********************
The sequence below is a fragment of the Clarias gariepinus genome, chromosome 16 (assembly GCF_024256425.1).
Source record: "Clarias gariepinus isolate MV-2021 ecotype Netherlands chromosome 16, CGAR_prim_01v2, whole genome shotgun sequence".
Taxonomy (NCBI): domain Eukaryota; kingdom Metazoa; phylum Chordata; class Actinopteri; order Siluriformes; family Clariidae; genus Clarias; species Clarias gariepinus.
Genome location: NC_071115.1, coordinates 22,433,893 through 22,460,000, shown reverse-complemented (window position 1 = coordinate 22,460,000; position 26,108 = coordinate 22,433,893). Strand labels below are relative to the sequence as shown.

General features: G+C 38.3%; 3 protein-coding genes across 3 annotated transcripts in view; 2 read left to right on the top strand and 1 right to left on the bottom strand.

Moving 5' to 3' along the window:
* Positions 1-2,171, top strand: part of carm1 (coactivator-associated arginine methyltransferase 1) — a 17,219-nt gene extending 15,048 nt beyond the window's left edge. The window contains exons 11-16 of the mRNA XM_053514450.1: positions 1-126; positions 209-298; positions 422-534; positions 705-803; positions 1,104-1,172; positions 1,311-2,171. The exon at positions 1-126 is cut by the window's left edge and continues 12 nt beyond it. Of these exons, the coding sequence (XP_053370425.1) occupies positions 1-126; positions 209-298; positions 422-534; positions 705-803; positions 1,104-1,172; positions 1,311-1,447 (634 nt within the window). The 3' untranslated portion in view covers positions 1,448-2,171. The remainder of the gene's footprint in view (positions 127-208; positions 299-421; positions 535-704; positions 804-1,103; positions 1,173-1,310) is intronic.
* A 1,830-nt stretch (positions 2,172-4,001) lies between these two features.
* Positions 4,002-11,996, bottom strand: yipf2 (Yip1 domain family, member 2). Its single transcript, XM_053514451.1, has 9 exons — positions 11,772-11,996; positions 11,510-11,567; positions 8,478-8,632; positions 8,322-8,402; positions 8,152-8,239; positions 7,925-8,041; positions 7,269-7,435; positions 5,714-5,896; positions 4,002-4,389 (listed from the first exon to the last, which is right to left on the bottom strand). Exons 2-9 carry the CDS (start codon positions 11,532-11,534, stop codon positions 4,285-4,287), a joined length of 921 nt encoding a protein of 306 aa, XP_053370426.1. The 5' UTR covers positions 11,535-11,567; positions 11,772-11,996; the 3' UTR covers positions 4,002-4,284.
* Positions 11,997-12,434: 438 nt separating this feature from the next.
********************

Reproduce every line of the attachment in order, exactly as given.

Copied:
The sequence below is a fragment of the Clarias gariepinus genome, chromosome 16 (assembly GCF_024256425.1).
Source record: "Clarias gariepinus isolate MV-2021 ecotype Netherlands chromosome 16, CGAR_prim_01v2, whole genome shotgun sequence".
Taxonomy (NCBI): domain Eukaryota; kingdom Metazoa; phylum Chordata; class Actinopteri; order Siluriformes; family Clariidae; genus Clarias; species Clarias gariepinus.
Genome location: NC_071115.1, coordinates 22,433,893 through 22,460,000, shown reverse-complemented (window position 1 = coordinate 22,460,000; position 26,108 = coordinate 22,433,893). Strand labels below are relative to the sequence as shown.

General features: G+C 38.3%; 3 protein-coding genes across 3 annotated transcripts in view; 2 read left to right on the top strand and 1 right to left on the bottom strand.

Moving 5' to 3' along the window:
* Positions 1-2,171, top strand: part of carm1 (coactivator-associated arginine methyltransferase 1) — a 17,219-nt gene extending 15,048 nt beyond the window's left edge. The window contains exons 11-16 of the mRNA XM_053514450.1: positions 1-126; positions 209-298; positions 422-534; positions 705-803; positions 1,104-1,172; positions 1,311-2,171. The exon at positions 1-126 is cut by the window's left edge and continues 12 nt beyond it. Of these exons, the coding sequence (XP_053370425.1) occupies positions 1-126; positions 209-298; positions 422-534; positions 705-803; positions 1,104-1,172; positions 1,311-1,447 (634 nt within the window). The 3' untranslated portion in view covers positions 1,448-2,171. The remainder of the gene's footprint in view (positions 127-208; positions 299-421; positions 535-704; positions 804-1,103; positions 1,173-1,310) is intronic.
* A 1,830-nt stretch (positions 2,172-4,001) lies between these two features.
* Positions 4,002-11,996, bottom strand: yipf2 (Yip1 domain family, member 2). Its single transcript, XM_053514451.1, has 9 exons — positions 11,772-11,996; positions 11,510-11,567; positions 8,478-8,632; positions 8,322-8,402; positions 8,152-8,239; positions 7,925-8,041; positions 7,269-7,435; positions 5,714-5,896; positions 4,002-4,389 (listed from the first exon to the last, which is right to left on the bottom strand). Exons 2-9 carry the CDS (start codon positions 11,532-11,534, stop codon positions 4,285-4,287), a joined length of 921 nt encoding a protein of 306 aa, XP_053370426.1. The 5' UTR covers positions 11,535-11,567; positions 11,772-11,996; the 3' UTR covers positions 4,002-4,284.
* Positions 11,997-12,434: 438 nt separating this feature from the next.